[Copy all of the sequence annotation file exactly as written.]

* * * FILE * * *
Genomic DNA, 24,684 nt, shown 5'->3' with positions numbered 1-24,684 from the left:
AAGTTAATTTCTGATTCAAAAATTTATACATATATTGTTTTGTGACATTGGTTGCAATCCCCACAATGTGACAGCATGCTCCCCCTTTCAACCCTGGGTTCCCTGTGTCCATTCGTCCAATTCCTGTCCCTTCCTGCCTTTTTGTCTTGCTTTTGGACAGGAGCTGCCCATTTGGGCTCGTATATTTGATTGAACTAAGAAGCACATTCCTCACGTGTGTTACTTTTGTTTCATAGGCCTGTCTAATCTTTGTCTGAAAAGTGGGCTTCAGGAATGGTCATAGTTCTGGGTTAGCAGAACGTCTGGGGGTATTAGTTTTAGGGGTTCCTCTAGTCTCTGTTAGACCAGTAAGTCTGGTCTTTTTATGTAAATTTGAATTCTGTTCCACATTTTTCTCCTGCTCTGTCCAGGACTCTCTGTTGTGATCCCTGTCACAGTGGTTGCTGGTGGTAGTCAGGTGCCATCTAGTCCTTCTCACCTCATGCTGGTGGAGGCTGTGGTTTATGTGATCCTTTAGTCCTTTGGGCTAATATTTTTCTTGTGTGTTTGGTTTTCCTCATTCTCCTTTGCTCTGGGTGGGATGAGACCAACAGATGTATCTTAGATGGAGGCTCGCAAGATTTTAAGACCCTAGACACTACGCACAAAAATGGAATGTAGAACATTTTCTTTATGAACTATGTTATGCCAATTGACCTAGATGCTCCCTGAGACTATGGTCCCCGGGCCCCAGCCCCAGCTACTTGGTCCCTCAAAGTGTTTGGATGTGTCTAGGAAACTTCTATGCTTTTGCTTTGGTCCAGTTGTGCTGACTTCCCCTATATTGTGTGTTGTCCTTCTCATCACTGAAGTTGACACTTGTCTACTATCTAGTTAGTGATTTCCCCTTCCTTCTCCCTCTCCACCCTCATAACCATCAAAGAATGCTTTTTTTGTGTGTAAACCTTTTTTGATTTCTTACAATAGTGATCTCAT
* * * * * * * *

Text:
Genomic DNA, 24,684 nt, shown 5'->3' with positions numbered 1-24,684 from the left:
AAGTTAATTTCTGATTCAAAAATTTATACATATATTGTTTTGTGACATTGGTTGCAATCCCCACAATGTGACAGCATGCTCCCCCTTTCAACCCTGGGTTCCCTGTGTCCATTCGTCCAATTCCTGTCCCTTCCTGCCTTTTTGTCTTGCTTTTGGACAGGAGCTGCCCATTTGGGCTCGTATATTTGATTGAACTAAGAAGCACATTCCTCACGTGTGTTACTTTTGTTTCATAGGCCTGTCTAATCTTTGTCTGAAAAGTGGGCTTCAGGAATGGTCATAGTTCTGGGTTAGCAGAACGTCTGGGGGTATTAGTTTTAGGGGTTCCTCTAGTCTCTGTTAGACCAGTAAGTCTGGTCTTTTTATGTAAATTTGAATTCTGTTCCACATTTTTCTCCTGCTCTGTCCAGGACTCTCTGTTGTGATCCCTGTCACAGTGGTTGCTGGTGGTAGTCAGGTGCCATCTAGTCCTTCTCACCTCATGCTGGTGGAGGCTGTGGTTTATGTGATCCTTTAGTCCTTTGGGCTAATATTTTTCTTGTGTGTTTGGTTTTCCTCATTCTCCTTTGCTCTGGGTGGGATGAGACCAACAGATGTATCTTAGATGGAGGCTCGCAAGATTTTAAGACCCTAGACACTACGCACAAAAATGGAATGTAGAACATTTTCTTTATGAACTATGTTATGCCAATTGACCTAGATGCTCCCTGAGACTATGGTCCCCGGGCCCCAGCCCCAGCTACTTGGTCCCTCAAAGTGTTTGGATGTGTCTAGGAAACTTCTATGCTTTTGCTTTGGTCCAGTTGTGCTGACTTCCCCTATATTGTGTGTTGTCCTTCTCATCACTGAAGTTGACACTTGTCTACTATCTAGTTAGTGATTTCCCCTTCCTTCTCCCTCTCCACCCTCATAACCATCAAAGAATGCTTTTTTTGTGTGTAAACCTTTTTTGATTTCTTACAATAGTGATCTCAT